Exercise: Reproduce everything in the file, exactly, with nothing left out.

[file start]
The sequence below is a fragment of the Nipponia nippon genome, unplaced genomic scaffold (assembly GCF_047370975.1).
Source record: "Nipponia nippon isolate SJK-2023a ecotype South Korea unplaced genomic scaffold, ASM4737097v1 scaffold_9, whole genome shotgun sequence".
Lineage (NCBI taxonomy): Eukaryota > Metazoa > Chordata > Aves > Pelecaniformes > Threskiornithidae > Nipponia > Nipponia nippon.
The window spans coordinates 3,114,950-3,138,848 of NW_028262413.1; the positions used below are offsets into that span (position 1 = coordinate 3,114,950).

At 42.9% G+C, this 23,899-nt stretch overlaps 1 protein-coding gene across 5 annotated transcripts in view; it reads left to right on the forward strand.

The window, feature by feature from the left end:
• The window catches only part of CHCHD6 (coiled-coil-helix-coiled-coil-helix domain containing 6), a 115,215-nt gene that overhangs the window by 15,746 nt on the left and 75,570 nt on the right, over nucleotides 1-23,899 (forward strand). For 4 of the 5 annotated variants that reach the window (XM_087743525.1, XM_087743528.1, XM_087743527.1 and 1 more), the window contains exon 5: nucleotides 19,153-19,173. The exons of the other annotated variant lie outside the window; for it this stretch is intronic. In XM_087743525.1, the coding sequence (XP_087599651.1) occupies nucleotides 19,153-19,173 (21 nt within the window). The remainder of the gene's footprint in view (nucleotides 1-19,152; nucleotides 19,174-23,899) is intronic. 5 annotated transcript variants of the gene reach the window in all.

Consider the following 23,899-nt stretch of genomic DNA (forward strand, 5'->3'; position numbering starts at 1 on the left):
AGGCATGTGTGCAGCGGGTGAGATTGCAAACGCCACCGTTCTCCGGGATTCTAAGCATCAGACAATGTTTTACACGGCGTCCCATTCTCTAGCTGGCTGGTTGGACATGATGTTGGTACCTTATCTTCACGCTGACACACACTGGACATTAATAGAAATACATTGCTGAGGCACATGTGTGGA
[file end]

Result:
The sequence below is a fragment of the Nipponia nippon genome, unplaced genomic scaffold (assembly GCF_047370975.1).
Source record: "Nipponia nippon isolate SJK-2023a ecotype South Korea unplaced genomic scaffold, ASM4737097v1 scaffold_9, whole genome shotgun sequence".
Lineage (NCBI taxonomy): Eukaryota > Metazoa > Chordata > Aves > Pelecaniformes > Threskiornithidae > Nipponia > Nipponia nippon.
The window spans coordinates 3,114,950-3,138,848 of NW_028262413.1; the positions used below are offsets into that span (position 1 = coordinate 3,114,950).

At 42.9% G+C, this 23,899-nt stretch overlaps 1 protein-coding gene across 5 annotated transcripts in view; it reads left to right on the forward strand.

The window, feature by feature from the left end:
• The window catches only part of CHCHD6 (coiled-coil-helix-coiled-coil-helix domain containing 6), a 115,215-nt gene that overhangs the window by 15,746 nt on the left and 75,570 nt on the right, over nucleotides 1-23,899 (forward strand). For 4 of the 5 annotated variants that reach the window (XM_087743525.1, XM_087743528.1, XM_087743527.1 and 1 more), the window contains exon 5: nucleotides 19,153-19,173. The exons of the other annotated variant lie outside the window; for it this stretch is intronic. In XM_087743525.1, the coding sequence (XP_087599651.1) occupies nucleotides 19,153-19,173 (21 nt within the window). The remainder of the gene's footprint in view (nucleotides 1-19,152; nucleotides 19,174-23,899) is intronic. 5 annotated transcript variants of the gene reach the window in all.

Consider the following 23,899-nt stretch of genomic DNA (forward strand, 5'->3'; position numbering starts at 1 on the left):
AGGCATGTGTGCAGCGGGTGAGATTGCAAACGCCACCGTTCTCCGGGATTCTAAGCATCAGACAATGTTTTACACGGCGTCCCATTCTCTAGCTGGCTGGTTGGACATGATGTTGGTACCTTATCTTCACGCTGACACACACTGGACATTAATAGAAATACATTGCTGAGGCACATGTGTGGA